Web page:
How To Fix a Folder That Keeps Reverting to Read Only

The “Read-only” option is a valuable feature when you want to protect your folders from accidental or intentional tampering. However, it can be frustrating when a folder keeps reverting to “Read-only” despite disabling this feature. This can significantly slow down your work or stop you from accomplishing your tasks altogether.

How To Fix a Folder That Keeps Reverting to Read Only

If you’re unsure what to do about this issue, you’ve come to the right place. Keep reading to learn why your folder keeps reverting to “Read-only” and what to do about it.

How to Fix Folders Reverting to Read Only

When a folder keeps reverting to “Read-only,” several potential culprits exist. The issue might lie in one of the following:

  • The user’s account
  • The folder itself
  • A third-party app
  • The Windows system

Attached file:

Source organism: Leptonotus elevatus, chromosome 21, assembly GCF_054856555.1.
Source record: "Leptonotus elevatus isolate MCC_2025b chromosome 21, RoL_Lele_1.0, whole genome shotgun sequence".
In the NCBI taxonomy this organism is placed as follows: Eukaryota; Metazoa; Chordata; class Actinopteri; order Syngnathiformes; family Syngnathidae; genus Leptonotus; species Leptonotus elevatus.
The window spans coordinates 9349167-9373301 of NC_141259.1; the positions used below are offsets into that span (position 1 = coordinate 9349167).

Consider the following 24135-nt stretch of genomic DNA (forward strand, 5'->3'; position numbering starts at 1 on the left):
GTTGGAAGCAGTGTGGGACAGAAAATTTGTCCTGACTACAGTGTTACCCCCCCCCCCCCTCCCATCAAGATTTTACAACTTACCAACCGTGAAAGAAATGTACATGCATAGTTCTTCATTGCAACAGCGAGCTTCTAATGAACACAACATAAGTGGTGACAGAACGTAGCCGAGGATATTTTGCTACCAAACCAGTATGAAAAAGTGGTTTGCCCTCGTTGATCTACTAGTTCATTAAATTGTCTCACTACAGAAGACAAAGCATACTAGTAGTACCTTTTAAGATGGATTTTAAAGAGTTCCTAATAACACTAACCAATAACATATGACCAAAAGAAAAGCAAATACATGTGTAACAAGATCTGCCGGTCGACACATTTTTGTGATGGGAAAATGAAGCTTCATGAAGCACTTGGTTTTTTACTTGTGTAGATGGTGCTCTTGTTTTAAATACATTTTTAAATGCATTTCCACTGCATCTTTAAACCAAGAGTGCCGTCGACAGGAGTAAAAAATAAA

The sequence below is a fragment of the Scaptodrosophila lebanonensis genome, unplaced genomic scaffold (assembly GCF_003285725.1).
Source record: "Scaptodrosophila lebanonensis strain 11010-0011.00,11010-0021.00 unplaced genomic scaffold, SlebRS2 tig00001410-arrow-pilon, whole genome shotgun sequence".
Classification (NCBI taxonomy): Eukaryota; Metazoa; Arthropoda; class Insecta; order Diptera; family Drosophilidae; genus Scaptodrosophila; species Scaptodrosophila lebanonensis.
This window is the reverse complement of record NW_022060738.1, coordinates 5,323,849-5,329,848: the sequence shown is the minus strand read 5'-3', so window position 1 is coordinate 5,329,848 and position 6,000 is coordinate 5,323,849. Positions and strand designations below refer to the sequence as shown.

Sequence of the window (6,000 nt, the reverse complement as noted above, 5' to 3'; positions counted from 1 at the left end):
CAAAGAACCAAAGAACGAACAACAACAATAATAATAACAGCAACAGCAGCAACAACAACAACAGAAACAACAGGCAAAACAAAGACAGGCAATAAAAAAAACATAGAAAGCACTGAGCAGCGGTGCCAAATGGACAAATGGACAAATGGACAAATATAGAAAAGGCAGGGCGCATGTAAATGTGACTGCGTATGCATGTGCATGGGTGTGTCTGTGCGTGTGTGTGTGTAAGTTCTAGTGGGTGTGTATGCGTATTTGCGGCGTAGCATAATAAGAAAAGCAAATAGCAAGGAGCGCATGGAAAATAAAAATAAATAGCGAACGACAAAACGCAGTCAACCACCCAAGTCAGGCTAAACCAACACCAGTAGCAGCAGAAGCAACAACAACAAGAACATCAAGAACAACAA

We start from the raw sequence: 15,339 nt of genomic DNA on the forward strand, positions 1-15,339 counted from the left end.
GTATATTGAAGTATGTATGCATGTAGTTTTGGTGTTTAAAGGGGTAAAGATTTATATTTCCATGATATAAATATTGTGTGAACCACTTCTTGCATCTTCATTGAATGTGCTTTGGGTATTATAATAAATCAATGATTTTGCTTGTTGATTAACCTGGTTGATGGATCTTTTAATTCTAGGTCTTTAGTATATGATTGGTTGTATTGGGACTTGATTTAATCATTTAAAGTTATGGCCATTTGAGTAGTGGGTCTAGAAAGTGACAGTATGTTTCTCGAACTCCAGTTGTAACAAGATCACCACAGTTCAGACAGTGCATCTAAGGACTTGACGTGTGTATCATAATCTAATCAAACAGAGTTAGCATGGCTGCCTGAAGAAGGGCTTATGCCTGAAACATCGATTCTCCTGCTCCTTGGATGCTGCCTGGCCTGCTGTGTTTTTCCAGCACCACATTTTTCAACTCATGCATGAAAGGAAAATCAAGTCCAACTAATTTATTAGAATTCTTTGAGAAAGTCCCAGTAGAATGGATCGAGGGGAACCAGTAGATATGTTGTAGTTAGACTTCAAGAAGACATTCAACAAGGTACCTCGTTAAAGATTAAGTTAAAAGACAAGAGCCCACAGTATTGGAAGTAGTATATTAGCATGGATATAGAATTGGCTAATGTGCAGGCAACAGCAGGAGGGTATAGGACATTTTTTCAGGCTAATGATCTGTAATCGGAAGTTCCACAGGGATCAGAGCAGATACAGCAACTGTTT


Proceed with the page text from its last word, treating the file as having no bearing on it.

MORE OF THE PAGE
Unfortunately, there isn’t a way to diagnose the issue and cut straight to the solution. So, we suggest trying out these methods one by one until you find the one that works for you.

Access the Folder Using the Administrator Account

Permissions are an important Windows feature that can allow or block certain operations. Users with Admin permissions typically have unlimited access, while others are restricted in what they can do.

Check your permissions if there’s more than one account on your PC. A folder created by the administrator account can’t be modified by a guest account. So, make sure to log in using the Administrator account. Here’s how:

  1. Navigate to the Command Prompt by typing “cmd” in the search box.
  2. Right-click the Command Prompt and choose the “Run as administrator” option.
  3. Type the following command:

    net user administrator /active:yes

Once you’re active as an administrator, try re-accessing the folder.

Change User Permissions

The permission settings can sometimes get altered without your knowledge, causing issues accessing and modifying specific folders. Luckily, you can quickly grant yourself the necessary permissions, regardless of the number of users.